Franziska Bork-Petersen – Københavns Universitet

10. december: Jagten på den perfekte krop

KU's Alumneforening har bedt forskere fra Københavns Universitet om at fortælle om deres aktuelle forskningsprojekter. Det er tilsammen blevet til de 24 låger i årets forskningsjulekalender, hvor du kan læse om alt fra juleflæsk til mediernes fremstilling af julen. I dagens låge fortæller Franziska Bork-Petersen fra Det Humanistiske Fakultet om sin forskning i utopier og kropsidealer.

A desire for a different, better way of being and living

Utopias articulate a desire for a different, better way of being and living. But while desirable, it is implied that utopias are impossible. I explore the paradoxical relation between utopianism and the human body. Questions that concern me in my current research project include: What are the differences between classic and contemporary utopias? And what is the body’s respective place in them? What effects have changes in everyday and artistic notions of ‘a better life’ had on utopian visions of the body? I argue that in practices such as bodybuilding and the use of cosmetic surgery, but also in performance and artistic contexts, bodies can themselves become sites for utopia. I investigate this contradiction: utopia encapsulates an impossible ideal – the body by its very existence is possible.

What a body looks like

While techniques of enhancing ‘what a body can do’ are a relevant aspect of my investigation, what seems at least as relevant in our current society is the enhancement of what a body looks like.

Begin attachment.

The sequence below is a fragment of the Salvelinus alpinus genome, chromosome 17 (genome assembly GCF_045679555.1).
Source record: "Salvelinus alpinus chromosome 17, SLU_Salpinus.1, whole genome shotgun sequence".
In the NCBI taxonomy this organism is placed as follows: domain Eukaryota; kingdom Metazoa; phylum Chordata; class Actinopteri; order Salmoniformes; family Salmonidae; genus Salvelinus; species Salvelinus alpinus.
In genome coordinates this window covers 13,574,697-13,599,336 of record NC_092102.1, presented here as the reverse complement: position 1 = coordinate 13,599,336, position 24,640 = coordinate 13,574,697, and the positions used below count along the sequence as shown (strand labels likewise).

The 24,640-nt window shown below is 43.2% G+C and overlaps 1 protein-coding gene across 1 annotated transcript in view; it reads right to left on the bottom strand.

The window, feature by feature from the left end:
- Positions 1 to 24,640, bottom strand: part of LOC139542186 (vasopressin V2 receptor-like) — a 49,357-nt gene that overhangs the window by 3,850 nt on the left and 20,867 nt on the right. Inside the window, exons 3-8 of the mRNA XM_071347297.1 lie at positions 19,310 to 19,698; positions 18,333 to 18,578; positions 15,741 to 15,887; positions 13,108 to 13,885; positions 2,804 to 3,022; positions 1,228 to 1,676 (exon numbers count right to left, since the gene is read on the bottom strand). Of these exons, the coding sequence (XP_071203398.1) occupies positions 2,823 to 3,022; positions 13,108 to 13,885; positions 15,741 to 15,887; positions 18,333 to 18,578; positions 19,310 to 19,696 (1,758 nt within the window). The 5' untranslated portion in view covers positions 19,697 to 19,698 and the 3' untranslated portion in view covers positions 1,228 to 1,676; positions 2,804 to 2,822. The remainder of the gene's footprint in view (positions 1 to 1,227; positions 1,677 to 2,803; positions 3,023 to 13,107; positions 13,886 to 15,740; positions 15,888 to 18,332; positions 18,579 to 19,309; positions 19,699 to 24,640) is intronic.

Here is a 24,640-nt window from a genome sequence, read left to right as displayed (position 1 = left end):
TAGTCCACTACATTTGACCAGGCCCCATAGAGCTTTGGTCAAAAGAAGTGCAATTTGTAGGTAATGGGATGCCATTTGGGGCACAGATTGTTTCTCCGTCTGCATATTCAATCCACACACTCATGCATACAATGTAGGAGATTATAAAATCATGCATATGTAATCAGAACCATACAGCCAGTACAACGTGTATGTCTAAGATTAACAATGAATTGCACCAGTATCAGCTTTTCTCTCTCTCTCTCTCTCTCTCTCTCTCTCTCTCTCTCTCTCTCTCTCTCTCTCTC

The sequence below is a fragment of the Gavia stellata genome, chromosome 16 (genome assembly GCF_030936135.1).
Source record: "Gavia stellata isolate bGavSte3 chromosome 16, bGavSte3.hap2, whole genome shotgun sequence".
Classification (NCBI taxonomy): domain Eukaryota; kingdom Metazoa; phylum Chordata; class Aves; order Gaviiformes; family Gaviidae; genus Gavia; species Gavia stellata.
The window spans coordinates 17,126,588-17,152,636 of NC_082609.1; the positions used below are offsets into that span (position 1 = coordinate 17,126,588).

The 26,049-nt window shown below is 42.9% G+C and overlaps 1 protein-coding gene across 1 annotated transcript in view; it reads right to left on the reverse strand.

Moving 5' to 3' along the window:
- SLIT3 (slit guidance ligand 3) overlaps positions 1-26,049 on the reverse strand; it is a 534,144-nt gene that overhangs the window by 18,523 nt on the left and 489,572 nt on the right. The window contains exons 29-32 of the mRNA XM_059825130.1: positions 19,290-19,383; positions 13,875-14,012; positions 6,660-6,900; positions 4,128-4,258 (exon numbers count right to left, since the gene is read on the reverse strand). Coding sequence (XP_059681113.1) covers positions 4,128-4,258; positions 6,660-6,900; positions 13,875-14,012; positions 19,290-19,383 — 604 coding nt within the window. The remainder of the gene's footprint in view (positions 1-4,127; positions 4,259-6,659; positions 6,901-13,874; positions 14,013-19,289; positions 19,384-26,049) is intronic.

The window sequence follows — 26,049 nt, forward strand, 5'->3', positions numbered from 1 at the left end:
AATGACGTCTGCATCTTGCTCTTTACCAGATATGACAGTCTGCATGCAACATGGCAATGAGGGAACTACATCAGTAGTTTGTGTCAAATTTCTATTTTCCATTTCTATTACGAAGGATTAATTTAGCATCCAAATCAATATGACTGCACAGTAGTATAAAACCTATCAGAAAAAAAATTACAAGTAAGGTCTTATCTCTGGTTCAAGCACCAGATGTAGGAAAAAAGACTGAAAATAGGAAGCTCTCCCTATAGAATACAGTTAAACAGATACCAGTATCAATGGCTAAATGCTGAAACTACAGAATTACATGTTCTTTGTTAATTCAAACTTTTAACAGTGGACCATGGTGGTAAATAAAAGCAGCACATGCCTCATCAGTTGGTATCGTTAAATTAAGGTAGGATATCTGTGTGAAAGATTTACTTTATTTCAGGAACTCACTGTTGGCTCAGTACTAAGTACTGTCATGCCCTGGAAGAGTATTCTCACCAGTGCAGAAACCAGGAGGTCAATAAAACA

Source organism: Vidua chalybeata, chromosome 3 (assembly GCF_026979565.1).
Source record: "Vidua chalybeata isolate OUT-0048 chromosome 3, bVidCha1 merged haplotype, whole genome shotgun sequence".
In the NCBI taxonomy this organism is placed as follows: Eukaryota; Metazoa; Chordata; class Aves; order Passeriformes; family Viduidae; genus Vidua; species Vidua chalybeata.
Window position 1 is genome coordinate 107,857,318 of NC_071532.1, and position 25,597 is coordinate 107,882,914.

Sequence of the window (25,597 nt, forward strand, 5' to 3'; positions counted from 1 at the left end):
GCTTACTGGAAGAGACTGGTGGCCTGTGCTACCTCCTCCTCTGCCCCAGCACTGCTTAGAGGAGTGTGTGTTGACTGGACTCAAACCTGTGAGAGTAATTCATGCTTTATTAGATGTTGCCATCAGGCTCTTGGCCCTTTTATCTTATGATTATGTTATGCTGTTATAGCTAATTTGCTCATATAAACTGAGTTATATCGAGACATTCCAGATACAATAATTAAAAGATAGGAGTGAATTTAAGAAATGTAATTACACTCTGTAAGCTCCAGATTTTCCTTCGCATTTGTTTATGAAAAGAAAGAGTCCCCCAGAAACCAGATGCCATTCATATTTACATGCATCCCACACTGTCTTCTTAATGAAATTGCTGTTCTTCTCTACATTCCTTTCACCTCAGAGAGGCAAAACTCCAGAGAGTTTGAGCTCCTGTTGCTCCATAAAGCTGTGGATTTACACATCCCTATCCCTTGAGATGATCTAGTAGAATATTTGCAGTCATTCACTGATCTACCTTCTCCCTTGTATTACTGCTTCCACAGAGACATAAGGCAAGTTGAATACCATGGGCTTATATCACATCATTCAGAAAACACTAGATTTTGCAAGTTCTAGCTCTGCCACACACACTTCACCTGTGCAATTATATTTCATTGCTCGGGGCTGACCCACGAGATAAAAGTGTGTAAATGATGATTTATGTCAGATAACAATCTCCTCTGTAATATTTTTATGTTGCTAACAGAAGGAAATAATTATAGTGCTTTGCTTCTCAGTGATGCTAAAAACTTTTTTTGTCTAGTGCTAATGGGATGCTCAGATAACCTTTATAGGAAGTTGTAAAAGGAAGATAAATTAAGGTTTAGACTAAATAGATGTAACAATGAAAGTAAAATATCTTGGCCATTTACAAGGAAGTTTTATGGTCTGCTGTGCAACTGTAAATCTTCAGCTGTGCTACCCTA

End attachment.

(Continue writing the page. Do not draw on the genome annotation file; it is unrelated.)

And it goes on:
The fascination with transcending one’s own appearance by using makeup or garments that mould the body has persisted for centuries. With cosmetic surgery as with bodybuilding the – distinctly utopian – aim is not to achieve a fixed goal of ‘perfection’, but to strive after ever-changing new ideals.

What is the utopian implication of cutting and tucking bodies into ‘better versions of themselves’; of ‘puffing up’ and ‘hardening’ them into gargantuan shapes that make them almost unrecognisable as human? How do the notions of impossibility and self-creation play into this as factors of utopian fascination? In these examples, improving the body often happens independently from any real or perceived shortcoming/‘lack’. The care of the (physical) self continues way beyond the point where illness ends, and the utopian notion becomes one of human health, beauty and capacity as improvable ad infinitum.

Importantly, utopian propositions can also imply a critique of (some aspect of) contemporary life. This means that a turn to some notion of ‘the better’ or enhancement is not the only way in which radical change or difference from the current state of affairs is implicit in utopianism. The capacity to express critique and undermine the status quo, in art performances, for example, might well be what interests me the most in the relation between utopianism and human bodies.

Mød også

I morgen kan du i KU's forskningsjulekalender 2016 møde Asmus Leth Olsen, der fortæller om sin forskning i den offentlige sektor.